Lululemon is apologizing for an "inappropriate and inexcusable" T-shirt design that was promoted by one of its art directors. The design, shared Sunday by art director Trevor Fleming and designed by California artist Jess Sluder, was called "bat fried rice" and featured images of bat-winged chopsticks and a takeout box with the words "No Thank You," seemingly a reference to thesince-debunked theory of the coronavirus' origins.
"Where did COVID-19 come from? Nothing is certain, but we know a bat was involved," the artist captioned the post, which was since been removed but screenshotted and shared by dozens of social media users. "Beginning today, my limited edition [qaurantees] are now available. Link in bio or DM for details… Thank you for your support and sense of humor! [bat friend rice]."
More #COVID19 racism by linking bats (incorrect virus source; it's undetermined) with the iconic Chinese American takeout container & fried rice. This is NOT #humornothate. Your laughs and "art" put people's lives & safety at risk.April 19, 2020
The T-shirt design got the hashtag "Lululemon insults China" viewed more than 204 million times on China's Weibo platform and Instagram users left more than a thousand comments on Luluemon's official account accusing the company of xenophobia, according to Reuters. The design has also sparked calls to boycott eh company. In response, Lululemon issued a formal apology. In the apology, the brand confirmed that it was distancing itself from Fleming.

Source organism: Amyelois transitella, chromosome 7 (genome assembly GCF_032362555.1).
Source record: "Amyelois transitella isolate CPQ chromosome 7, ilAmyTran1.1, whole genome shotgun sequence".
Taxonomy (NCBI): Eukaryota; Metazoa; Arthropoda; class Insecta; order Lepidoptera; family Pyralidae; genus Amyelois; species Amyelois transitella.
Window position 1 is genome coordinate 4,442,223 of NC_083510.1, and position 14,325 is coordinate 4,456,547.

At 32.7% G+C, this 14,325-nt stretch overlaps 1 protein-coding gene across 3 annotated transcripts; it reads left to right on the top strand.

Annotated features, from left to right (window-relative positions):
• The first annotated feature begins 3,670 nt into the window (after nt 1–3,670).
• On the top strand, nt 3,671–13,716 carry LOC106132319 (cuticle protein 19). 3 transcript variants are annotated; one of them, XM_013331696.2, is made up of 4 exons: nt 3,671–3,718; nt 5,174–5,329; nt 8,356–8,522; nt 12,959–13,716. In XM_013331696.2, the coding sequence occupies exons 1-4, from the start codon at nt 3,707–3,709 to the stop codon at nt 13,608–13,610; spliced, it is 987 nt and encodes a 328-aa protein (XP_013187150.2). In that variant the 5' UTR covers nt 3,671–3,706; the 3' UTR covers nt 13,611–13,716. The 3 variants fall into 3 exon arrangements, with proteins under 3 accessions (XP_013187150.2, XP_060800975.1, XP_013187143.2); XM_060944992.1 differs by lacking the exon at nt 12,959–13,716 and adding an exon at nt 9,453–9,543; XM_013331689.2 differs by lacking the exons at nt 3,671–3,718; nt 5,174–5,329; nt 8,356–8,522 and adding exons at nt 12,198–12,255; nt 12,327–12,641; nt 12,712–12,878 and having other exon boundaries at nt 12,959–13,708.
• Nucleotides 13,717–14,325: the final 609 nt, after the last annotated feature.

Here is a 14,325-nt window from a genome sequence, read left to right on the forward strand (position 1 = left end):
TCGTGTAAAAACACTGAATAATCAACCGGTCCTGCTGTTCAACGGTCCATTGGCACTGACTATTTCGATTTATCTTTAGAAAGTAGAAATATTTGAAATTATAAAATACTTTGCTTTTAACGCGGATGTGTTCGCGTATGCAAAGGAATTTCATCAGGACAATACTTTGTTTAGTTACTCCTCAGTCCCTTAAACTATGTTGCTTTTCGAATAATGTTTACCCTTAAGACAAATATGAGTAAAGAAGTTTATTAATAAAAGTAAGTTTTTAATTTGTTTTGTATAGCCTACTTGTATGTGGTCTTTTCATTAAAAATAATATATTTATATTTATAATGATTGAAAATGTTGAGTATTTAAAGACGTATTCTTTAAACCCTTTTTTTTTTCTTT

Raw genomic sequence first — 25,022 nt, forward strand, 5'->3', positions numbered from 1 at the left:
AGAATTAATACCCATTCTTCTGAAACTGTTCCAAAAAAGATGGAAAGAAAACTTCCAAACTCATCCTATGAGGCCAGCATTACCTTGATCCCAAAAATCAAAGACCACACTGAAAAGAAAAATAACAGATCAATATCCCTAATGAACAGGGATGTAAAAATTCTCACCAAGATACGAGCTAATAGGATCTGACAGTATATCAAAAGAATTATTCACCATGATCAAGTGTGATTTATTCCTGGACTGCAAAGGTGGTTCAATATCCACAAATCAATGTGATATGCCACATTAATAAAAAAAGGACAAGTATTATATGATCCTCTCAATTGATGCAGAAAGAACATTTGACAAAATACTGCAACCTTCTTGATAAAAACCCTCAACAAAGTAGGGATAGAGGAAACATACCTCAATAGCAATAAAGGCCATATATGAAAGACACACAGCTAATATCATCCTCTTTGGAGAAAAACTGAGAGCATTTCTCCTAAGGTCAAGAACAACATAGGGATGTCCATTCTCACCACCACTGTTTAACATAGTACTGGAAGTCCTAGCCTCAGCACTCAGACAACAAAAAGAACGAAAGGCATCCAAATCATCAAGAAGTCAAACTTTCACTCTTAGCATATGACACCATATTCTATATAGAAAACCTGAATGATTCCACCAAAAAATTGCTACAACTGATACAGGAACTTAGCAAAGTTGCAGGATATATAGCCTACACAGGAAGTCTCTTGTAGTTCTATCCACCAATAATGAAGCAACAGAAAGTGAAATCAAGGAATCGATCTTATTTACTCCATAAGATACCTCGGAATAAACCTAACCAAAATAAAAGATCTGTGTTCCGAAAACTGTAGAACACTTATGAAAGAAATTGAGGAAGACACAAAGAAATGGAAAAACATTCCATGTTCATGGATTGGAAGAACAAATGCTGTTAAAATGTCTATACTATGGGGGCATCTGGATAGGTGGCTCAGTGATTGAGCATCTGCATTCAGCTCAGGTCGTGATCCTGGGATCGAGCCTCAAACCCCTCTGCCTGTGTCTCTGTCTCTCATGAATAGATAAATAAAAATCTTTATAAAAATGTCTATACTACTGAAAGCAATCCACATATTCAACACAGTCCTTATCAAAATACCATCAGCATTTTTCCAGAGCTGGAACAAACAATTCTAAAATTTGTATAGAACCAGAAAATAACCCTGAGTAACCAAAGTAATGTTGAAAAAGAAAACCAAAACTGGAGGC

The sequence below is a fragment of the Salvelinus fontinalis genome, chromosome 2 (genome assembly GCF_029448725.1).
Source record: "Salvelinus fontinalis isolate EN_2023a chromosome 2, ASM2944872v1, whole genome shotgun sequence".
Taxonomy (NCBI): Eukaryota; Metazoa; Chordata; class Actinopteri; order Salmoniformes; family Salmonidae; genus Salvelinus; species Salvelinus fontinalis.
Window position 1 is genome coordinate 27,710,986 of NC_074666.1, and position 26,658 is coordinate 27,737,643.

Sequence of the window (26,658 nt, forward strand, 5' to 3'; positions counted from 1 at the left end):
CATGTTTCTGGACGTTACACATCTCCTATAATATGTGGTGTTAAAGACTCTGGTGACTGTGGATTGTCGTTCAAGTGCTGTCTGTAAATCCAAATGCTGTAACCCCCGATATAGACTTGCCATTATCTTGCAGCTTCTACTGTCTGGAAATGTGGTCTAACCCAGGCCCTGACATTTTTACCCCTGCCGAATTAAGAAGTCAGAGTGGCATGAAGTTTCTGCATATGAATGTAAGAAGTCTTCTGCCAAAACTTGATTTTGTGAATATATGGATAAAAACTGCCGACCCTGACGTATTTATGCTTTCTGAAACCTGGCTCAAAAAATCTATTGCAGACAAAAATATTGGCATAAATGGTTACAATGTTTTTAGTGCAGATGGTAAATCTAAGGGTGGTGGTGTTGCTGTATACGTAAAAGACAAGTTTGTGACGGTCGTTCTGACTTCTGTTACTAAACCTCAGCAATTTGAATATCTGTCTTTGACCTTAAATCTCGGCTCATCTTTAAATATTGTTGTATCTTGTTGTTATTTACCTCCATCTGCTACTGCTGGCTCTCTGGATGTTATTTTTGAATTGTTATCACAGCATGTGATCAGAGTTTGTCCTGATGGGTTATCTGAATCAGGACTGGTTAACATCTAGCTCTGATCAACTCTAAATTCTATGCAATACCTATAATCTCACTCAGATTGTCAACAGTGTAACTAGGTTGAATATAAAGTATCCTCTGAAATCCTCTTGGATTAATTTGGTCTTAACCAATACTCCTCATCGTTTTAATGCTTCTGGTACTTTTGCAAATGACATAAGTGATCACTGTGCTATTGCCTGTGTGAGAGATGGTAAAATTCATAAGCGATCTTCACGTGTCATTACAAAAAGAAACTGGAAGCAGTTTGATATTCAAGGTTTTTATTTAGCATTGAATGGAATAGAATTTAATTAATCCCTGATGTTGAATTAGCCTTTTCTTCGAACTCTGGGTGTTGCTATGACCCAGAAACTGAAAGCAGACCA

"At lululemon, our culture and values are core to who we are...The t-shirt design is not a lululemon product. We apologize that an employee was affiliated with promoting an offensive t-shirt, and we take this very seriously. The image and the post were inappropriate and inexcusable and we do not tolerate this behavior," the statement said, according to Business Insider. "We acted immediately, and the person involved is no longer an employee of lululemon."
While Fleming has not responded to requests for comment, the outlet reports that his Instagram page, now set to private, has a message in its bio reading, "I deeply apologize for putting the URL in my bio. I did not design the t-shirt, nor did I participate in any part of its creation." Fleming has worked for Lululemon since 2017, though his LinkedIn page shows that he left the company this month.